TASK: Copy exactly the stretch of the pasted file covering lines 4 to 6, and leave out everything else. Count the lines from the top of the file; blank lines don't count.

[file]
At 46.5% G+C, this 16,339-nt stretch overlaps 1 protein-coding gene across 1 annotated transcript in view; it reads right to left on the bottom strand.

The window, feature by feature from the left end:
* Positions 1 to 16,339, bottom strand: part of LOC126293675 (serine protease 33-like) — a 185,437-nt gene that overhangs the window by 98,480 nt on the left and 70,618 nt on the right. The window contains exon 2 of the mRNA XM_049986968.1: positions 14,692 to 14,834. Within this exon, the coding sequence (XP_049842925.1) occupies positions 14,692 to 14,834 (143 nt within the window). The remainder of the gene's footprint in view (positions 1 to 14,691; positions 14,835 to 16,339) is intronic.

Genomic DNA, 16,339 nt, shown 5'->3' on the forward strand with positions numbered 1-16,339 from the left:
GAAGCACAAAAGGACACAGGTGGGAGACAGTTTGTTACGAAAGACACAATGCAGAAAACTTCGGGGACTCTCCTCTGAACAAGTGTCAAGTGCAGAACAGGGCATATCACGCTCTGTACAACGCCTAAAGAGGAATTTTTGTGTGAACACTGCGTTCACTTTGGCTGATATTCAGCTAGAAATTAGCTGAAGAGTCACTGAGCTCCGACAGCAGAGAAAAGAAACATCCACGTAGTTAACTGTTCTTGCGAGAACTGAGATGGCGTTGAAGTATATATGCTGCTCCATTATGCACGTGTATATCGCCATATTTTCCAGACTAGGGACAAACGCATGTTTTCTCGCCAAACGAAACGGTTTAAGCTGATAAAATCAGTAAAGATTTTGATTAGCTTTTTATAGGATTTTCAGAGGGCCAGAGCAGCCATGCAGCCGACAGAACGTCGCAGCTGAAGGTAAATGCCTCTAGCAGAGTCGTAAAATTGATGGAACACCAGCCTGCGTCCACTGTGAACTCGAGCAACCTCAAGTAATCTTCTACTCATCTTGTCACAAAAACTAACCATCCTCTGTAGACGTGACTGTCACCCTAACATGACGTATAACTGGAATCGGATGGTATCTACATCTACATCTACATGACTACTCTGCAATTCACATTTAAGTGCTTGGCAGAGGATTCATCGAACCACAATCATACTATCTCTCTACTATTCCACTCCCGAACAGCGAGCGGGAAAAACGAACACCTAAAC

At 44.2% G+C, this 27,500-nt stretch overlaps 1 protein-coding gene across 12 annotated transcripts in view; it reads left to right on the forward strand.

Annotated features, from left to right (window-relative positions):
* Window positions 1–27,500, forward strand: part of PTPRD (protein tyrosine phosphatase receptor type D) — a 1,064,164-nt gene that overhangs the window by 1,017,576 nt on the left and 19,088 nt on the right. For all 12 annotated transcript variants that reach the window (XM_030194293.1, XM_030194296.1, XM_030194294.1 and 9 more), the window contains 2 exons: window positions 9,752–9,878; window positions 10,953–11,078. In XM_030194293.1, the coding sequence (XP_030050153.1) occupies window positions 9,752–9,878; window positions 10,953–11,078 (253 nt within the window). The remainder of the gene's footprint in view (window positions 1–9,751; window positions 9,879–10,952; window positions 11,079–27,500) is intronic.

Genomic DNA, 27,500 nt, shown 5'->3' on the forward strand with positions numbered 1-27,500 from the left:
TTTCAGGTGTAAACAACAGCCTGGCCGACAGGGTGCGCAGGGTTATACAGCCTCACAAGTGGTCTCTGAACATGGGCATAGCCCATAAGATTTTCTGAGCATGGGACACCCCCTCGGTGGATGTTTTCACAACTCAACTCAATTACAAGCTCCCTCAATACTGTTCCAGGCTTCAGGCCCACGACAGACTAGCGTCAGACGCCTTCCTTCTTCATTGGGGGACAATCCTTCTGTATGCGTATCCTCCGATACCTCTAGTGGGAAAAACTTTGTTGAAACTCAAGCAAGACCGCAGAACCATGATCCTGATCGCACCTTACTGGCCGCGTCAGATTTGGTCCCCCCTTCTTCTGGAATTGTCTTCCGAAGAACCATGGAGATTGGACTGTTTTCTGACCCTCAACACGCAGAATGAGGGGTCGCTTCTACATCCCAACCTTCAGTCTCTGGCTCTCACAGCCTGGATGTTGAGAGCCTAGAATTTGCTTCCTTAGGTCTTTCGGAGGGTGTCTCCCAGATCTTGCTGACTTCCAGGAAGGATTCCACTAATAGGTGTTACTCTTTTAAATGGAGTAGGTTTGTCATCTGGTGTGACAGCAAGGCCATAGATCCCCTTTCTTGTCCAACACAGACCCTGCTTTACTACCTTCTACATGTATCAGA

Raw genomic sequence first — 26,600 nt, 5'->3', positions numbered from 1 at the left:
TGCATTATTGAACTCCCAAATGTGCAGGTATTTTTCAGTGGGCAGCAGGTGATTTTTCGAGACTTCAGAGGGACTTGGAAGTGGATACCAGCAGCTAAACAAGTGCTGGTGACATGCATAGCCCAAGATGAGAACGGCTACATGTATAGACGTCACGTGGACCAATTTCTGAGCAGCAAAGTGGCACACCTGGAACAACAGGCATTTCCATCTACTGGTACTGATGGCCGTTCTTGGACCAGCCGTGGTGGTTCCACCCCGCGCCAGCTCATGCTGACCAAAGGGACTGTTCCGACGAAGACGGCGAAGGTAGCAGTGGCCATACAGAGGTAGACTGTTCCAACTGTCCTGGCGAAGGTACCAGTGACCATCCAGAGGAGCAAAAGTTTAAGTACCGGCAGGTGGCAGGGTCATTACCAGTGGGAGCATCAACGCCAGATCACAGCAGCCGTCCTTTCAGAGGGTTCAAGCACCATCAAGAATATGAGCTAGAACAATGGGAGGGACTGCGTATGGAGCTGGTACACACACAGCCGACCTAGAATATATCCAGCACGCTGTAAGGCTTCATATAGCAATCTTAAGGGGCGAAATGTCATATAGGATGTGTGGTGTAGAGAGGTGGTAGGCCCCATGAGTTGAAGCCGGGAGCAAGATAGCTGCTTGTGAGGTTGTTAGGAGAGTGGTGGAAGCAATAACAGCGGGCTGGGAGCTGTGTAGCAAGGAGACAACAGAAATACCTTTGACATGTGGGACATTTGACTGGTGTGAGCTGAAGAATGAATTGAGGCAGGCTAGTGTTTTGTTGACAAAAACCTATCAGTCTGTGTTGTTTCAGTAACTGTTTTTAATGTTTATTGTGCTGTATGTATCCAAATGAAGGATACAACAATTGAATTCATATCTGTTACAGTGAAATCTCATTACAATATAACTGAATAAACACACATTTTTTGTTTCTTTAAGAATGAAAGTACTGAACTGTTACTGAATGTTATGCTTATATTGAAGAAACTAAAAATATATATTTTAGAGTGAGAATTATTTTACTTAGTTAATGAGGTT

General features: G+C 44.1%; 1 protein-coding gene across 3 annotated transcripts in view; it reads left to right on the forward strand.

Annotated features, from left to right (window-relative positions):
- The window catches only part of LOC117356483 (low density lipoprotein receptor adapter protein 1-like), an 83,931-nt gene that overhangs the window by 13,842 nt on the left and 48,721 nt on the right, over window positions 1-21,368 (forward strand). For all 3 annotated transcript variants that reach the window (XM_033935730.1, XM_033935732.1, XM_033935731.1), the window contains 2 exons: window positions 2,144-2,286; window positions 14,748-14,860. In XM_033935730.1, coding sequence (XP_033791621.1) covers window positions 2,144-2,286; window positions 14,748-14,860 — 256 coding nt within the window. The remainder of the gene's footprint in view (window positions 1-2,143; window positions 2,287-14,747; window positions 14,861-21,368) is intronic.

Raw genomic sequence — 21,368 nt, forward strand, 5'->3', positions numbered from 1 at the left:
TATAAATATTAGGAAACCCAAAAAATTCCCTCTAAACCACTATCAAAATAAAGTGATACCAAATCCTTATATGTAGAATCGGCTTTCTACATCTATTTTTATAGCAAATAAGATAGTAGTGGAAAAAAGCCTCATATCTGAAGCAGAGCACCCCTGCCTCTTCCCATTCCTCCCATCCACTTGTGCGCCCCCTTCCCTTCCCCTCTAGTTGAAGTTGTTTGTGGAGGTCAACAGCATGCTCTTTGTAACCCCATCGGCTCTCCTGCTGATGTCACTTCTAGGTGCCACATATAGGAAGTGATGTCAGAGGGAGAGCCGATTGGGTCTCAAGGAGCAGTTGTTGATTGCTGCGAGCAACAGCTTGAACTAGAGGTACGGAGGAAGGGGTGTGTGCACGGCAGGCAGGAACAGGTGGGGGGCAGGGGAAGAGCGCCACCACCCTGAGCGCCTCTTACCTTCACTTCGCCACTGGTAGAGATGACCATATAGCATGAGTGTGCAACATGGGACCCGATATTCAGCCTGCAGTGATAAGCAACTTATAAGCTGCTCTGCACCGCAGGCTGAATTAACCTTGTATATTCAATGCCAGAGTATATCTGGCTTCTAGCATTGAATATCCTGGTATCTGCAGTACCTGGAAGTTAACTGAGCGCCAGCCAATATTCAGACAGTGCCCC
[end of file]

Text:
Genomic DNA, 16,339 nt, shown 5'->3' on the forward strand with positions numbered 1-16,339 from the left:
GAAGCACAAAAGGACACAGGTGGGAGACAGTTTGTTACGAAAGACACAATGCAGAAAACTTCGGGGACTCTCCTCTGAACAAGTGTCAAGTGCAGAACAGGGCATATCACGCTCTGTACAACGCCTAAAGAGGAATTTTTGTGTGAACACTGCGTTCACTTTGGCTGATATTCAGCTAGAAATTAGCTGAAGAGTCACTGAGCTCCGACAGCAGAGAAAAGAAACATCCACGTAGTTAACTGTTCTTGCGAGAACTGAGATGGCGTTGAAGTATATATGCTGCTCCATTATGCACGTGTATATCGCCATATTTTCCAGACTAGGGACAAACGCATGTTTTCTCGCCAAACGAAACGGTTTAAGCTGATAAAATCAGTAAAGATTTTGATTAGCTTTTTATAGGATTTTCAGAGGGCCAGAGCAGCCATGCAGCCGACAGAACGTCGCAGCTGAAGGTAAATGCCTCTAGCAGAGTCGTAAAATTGATGGAACACCAGCCTGCGTCCACTGTGAACTCGAGCAACCTCAAGTAATCTTCTACTCATCTTGTCACAAAAACTAACCATCCTCTGTAGACGTGACTGTCACCCTAACATGACGTATAACTGGAATCGGATGGTATCTACATCTACATCTACATGACTACTCTGCAATTCACATTTAAGTGCTTGGCAGAGGATTCATCGAACCACAATCATACTATCTCTCTACTATTCCACTCCCGAACAGCGAGCGGGAAAAACGAACACCTAAAC

At 44.2% G+C, this 27,500-nt stretch overlaps 1 protein-coding gene across 12 annotated transcripts in view; it reads left to right on the forward strand.